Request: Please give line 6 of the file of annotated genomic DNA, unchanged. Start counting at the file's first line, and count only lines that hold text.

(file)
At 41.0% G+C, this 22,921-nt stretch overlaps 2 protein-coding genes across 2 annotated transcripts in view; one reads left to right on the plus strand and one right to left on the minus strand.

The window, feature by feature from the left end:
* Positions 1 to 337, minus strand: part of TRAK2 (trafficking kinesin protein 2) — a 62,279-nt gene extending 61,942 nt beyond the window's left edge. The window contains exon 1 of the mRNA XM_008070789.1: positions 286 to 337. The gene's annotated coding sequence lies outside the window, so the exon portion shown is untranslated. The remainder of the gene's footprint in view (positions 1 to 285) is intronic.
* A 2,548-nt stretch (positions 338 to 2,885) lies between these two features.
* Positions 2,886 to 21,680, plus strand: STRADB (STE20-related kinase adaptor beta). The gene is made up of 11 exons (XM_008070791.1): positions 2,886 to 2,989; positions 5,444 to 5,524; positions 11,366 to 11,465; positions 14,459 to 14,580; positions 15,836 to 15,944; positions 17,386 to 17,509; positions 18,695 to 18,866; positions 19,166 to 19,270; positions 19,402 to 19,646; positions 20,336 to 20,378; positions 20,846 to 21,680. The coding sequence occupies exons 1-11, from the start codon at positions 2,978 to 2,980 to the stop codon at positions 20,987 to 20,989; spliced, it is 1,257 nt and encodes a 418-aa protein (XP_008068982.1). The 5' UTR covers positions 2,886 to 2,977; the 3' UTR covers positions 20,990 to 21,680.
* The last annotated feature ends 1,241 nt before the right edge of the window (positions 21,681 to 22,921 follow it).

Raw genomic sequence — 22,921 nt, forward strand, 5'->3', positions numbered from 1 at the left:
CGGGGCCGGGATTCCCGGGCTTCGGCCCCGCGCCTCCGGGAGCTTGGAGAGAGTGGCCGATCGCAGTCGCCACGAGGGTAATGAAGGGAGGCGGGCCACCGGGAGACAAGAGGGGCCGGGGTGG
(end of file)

* The last annotated feature ends 1,241 nt before the right edge of the window (positions 21,681 to 22,921 follow it).